In Testimony, Senator Myrie Tells Public Financing Commission to Leave Fusion Voting Alone

Zellnor Myrie

September 12, 2019

BROOKLYN -- The Chair of the New York State Senate Elections Committee, Senator Zellnor Y. Myrie, has submitted testimony to the Public Finance Reform Commission, arguing that fusion voting is not within the bounds of its authority.

“There is no credible nexus between creating a public financing system and fusion voting,” Senator Myrie’s testimony says. “Any attempt to link public financing and fusion voting leaves the commission open to criticism that the inclusion of fusion voting is at best a political act, and, at worst, a political act of retribution.”

“There is a time and place for a robust discussion about fusion voting,” Senator Myrie continues in his testimony. “We have certainly arrived at that time.  This commission is just as certainly not the place.”

The legislature created the commission as part of the state budget earlier this year with the mandate of developing a statewide public financing system. But last month, the commission motioned to include fusion voting -- the system which allows candidates to appear on multiple party lines on the ballot -- as part of its agenda.

Senator Myrie’s full testimony is below.

“I would first like to thank the members of the commission for agreeing to seize the historic opportunity to fundamentally change New York’s campaign finance system.  As you know, this past legislative session, the state legislature, along with Governor Cuomo, ushered through a series of long overdue voting and campaign reforms that will impact millions of New Yorkers for years to come. These reforms were a direct response to the mandate of the voters of this great state when they empowered the majorities in both houses of the state legislature. Instituting an effective and thorough public financing system would be a continuation of this effort.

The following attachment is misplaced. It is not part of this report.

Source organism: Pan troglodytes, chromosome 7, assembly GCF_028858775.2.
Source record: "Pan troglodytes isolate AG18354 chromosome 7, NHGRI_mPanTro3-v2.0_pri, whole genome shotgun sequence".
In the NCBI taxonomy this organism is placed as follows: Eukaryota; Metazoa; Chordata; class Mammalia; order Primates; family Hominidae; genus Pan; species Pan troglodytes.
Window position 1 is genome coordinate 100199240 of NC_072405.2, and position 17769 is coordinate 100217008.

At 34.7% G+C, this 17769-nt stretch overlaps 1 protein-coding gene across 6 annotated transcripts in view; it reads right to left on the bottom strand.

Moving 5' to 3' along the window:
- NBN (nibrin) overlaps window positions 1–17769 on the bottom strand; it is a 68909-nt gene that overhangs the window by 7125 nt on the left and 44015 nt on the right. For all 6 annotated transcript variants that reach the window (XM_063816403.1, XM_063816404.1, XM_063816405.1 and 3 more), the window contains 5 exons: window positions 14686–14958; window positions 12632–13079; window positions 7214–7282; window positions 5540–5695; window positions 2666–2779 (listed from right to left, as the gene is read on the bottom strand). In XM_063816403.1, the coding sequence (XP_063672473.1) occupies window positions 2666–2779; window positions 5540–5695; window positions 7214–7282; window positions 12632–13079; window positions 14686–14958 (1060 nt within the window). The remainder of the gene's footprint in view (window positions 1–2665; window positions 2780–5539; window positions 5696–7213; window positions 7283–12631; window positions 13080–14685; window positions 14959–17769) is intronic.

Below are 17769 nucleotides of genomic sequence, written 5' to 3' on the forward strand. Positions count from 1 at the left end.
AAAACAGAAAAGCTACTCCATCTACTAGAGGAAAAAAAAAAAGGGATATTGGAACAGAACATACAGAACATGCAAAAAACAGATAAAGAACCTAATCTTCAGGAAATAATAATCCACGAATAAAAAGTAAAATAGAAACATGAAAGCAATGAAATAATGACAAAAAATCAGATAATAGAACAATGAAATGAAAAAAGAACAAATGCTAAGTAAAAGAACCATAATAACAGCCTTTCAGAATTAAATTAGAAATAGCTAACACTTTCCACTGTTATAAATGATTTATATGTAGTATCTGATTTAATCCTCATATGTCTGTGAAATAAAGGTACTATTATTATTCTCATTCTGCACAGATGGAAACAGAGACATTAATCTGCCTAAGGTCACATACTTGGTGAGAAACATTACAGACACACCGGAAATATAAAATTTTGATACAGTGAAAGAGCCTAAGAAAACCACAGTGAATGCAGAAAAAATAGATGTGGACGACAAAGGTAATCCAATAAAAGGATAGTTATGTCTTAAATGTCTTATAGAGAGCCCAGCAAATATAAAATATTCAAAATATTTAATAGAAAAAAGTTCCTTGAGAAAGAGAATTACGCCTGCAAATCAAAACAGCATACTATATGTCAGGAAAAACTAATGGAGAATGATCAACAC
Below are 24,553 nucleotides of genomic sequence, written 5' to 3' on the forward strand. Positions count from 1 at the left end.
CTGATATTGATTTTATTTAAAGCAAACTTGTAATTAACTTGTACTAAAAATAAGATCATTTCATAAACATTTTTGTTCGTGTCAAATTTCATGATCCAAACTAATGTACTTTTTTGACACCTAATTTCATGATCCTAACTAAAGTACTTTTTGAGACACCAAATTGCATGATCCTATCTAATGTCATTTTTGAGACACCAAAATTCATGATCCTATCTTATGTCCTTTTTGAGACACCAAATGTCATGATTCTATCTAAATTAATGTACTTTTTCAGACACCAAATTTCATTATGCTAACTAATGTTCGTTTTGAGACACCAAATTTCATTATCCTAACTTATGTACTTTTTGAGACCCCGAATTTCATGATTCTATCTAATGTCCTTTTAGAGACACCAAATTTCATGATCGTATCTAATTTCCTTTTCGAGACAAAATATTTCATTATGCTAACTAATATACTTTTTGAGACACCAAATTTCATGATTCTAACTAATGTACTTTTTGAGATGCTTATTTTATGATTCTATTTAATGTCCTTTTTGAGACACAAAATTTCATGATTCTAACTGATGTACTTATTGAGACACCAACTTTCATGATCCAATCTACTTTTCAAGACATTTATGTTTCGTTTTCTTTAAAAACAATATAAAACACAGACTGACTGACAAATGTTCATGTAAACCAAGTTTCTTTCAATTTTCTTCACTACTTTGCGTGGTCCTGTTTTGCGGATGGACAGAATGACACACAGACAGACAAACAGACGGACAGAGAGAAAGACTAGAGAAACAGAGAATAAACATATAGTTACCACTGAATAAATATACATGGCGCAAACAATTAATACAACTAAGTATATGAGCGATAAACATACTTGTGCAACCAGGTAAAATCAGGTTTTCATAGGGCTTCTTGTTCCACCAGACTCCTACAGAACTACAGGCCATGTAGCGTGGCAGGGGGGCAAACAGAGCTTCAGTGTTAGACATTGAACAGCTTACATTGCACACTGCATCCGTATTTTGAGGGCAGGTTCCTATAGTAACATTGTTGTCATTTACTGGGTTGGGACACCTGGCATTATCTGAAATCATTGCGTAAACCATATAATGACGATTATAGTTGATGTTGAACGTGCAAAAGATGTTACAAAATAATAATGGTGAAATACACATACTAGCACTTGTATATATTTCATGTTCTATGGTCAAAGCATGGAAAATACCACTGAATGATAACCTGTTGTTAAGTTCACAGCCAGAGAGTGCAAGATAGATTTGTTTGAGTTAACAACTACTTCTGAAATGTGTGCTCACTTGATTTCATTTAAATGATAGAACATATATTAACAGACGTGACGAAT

“I am certain that every member of this commission desires a campaign finance system that reduces the outsized influence of money in politics, increases the voice of everyday New Yorkers, and encourages candidates to engage a diverse source of donations.  I am also certain that each member of the commission expects a public financing system that protects the public fisc, and, through sensible and fair enforcement, does not discourage participation.

“Because I believe the merits of these underlying principles are clear -- the attraction of more women, people of color, and non-wealthy candidates; the reduction of special-interest driven policy;  and the broadening of voter participation, among other things -- I will not dwell on their merits and instead spend the balance of my testimony on how they can be best implemented. 

“Before I address implementation, however, I would like to convey my grave concern regarding what I deem to be a misplaced and potentially unconstitutional focus of the commission: fusion voting.

“Reasonable minds can disagree on the value of fusion voting.  Those of us who support it -- and I count myself in that group -- view it as a necessary extension of our democracy that affords voters greater options of political expression.  Those who oppose express, among other things, concerns about ballot cluster, fraudulent ballot access, and voter confusion. Both views deserve a full airing and, as Chair of the Elections Committee in the State Senate, I stand ready to facilitate such discussion.

“That discussion, however, cannot and should not occur through this commission.  First, there is no credible nexus between creating a public financing system and fusion voting.  It was not the legislature’s intent to draw a nexus either; on March 31st of this year, during the legislative debate creating this commission, I made this clear in an exchange with Senator Brian Kavanagh: